That email was forwarded to Betty Wineland and her counsel. The subject line read “RE: Coalition-let On the Move take heat!” In her email to Betty Wineland, she stated: “Below is the note I would like to send. It is strictly from On the Move and in previous emails, I’ve written every word with an eye toward the very position they have taken. I am extremely conscious regarding the First Amendment and covering everyone while I do it. Please know I serve on a gubernatorial appointment to a State Agency, I am a Class A licensed private investigator and am not a stranger to court action. I am NOT an attorney, but I have never liked being bullied.”
The email continued: “Why not let me take the heat for awhile? Leave CATA out of it; CATA can say On the Move responded on our own. See what Carolyn [Witherspoon, CATA's attorney] thinks about the brief note below. Probably since he has contacted us, I don’t need Shaun’s permission to share the emails - that IS a question for Carolyn.”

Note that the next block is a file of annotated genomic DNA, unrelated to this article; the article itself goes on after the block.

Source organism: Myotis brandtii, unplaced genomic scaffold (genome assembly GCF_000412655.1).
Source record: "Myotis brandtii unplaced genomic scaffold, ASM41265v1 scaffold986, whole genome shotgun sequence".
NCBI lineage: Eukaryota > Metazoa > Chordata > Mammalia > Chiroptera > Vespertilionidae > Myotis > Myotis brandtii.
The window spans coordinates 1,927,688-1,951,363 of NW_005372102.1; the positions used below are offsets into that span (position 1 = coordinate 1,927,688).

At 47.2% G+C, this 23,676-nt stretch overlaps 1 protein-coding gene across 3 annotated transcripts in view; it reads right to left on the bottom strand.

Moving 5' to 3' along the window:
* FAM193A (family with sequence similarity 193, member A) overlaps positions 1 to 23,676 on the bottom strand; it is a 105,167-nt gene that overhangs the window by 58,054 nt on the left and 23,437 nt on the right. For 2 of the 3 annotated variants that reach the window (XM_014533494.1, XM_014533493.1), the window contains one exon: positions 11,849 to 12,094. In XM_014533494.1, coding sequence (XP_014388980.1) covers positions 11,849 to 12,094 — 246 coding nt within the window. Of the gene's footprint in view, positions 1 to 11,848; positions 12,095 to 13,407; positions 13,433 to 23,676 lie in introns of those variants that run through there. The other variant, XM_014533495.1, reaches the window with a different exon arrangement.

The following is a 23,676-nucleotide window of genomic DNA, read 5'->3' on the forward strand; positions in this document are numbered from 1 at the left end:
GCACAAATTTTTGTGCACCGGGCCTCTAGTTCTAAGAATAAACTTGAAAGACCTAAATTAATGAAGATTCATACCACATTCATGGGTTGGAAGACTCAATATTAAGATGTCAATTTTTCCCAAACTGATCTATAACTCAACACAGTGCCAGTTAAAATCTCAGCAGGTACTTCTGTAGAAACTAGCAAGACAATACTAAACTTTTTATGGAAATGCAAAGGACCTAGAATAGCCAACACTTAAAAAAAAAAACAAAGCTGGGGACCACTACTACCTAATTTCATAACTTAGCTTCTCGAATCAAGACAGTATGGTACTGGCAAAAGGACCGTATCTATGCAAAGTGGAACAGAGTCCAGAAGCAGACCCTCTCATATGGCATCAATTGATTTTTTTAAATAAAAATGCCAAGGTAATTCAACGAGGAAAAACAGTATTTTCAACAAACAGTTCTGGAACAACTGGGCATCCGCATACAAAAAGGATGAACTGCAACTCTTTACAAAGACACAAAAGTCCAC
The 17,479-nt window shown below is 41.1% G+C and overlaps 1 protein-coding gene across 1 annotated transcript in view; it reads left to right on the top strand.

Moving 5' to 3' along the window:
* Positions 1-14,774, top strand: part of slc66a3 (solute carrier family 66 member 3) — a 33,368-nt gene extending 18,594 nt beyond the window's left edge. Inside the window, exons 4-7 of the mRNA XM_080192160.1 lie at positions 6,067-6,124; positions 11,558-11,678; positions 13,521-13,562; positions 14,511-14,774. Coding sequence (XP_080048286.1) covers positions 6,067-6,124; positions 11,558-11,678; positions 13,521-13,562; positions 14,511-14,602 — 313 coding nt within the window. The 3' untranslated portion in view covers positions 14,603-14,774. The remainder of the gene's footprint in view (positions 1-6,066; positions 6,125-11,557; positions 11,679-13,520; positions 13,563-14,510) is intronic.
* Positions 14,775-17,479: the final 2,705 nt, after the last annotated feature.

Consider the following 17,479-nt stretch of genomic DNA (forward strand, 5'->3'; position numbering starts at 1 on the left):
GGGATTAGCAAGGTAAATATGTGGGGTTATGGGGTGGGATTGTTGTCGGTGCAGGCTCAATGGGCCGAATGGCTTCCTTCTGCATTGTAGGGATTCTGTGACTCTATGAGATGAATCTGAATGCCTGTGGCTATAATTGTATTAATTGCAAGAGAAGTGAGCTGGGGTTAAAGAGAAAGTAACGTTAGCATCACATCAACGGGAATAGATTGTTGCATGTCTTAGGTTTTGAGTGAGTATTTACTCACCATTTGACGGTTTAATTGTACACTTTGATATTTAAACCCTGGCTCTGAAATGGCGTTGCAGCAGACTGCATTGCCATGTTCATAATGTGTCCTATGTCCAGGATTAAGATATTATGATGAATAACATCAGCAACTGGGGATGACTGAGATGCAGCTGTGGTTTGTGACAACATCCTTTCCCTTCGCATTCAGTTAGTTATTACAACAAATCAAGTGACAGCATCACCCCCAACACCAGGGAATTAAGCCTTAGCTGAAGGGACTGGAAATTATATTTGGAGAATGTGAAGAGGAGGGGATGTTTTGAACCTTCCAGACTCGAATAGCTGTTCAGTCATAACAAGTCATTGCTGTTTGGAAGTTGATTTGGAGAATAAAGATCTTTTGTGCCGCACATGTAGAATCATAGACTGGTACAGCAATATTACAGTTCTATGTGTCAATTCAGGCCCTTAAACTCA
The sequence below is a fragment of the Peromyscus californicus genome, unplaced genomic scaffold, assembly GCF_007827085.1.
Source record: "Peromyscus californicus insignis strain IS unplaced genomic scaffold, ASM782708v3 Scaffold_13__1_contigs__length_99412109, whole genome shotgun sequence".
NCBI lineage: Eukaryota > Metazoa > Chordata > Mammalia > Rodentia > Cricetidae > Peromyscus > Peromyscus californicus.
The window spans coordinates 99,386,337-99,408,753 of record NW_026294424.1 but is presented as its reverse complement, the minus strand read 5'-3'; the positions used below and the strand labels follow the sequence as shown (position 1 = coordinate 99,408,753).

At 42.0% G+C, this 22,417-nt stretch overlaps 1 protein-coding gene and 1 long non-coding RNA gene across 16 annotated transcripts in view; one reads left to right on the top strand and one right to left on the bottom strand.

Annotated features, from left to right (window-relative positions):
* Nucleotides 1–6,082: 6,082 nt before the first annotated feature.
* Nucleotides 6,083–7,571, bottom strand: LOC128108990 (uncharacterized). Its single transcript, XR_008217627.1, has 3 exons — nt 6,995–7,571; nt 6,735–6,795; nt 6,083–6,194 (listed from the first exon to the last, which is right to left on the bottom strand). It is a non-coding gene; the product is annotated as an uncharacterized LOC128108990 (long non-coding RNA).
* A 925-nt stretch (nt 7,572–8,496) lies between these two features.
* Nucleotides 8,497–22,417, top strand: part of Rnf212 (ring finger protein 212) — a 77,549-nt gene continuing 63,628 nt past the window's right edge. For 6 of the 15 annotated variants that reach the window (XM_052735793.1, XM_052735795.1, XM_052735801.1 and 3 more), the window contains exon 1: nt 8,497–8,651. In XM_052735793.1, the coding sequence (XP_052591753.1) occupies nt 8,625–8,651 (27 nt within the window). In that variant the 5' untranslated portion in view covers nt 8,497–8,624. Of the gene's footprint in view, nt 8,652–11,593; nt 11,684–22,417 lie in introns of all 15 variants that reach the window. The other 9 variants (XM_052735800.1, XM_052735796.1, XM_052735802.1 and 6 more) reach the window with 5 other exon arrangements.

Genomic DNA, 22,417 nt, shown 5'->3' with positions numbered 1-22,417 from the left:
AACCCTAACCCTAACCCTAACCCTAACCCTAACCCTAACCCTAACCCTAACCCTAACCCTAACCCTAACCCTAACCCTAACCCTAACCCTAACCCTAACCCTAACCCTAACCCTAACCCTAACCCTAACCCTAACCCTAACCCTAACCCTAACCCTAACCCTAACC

Robertson pursued her plan. The ad agency put its lawyer to work and told the ad buyer that $10,000 wouldn't be nearly enough damage deposit. Wrote the ad agency's lawyer, Jason Stuart:
Please be advised, further analysis will not be a one or two day process, as it will involve obtaining quotes for the anticipated costs of new or replacement buses, quotes for anticipated miscellaneous damage other than total destruction (as an aside, OTMA's initial quote for miscellaneous damage was $36,000), and an analysis of OTMA's insurance policies to see if they would cover the replacement of one or more CATA buses and resulting personal injuries and death, which could occur from someone possibly committing a terroristic act, such as tossing a Molotov Cocktail at the UCOR advertisement on the side of a CATA bus loaded with passengers. Further, OTMA will have to consider the other business factors generally outlined above to determine the additional terms and conditions necessary to ensure profitability and adequate compensation for OTMA's business risk.
So there you have it. The ad agency owner who didn't like to be bullied conspired with a publicly financed agency to bully a group with excessive charges on account of its unacceptable religious beliefs. Turns out the group has lawyers, too.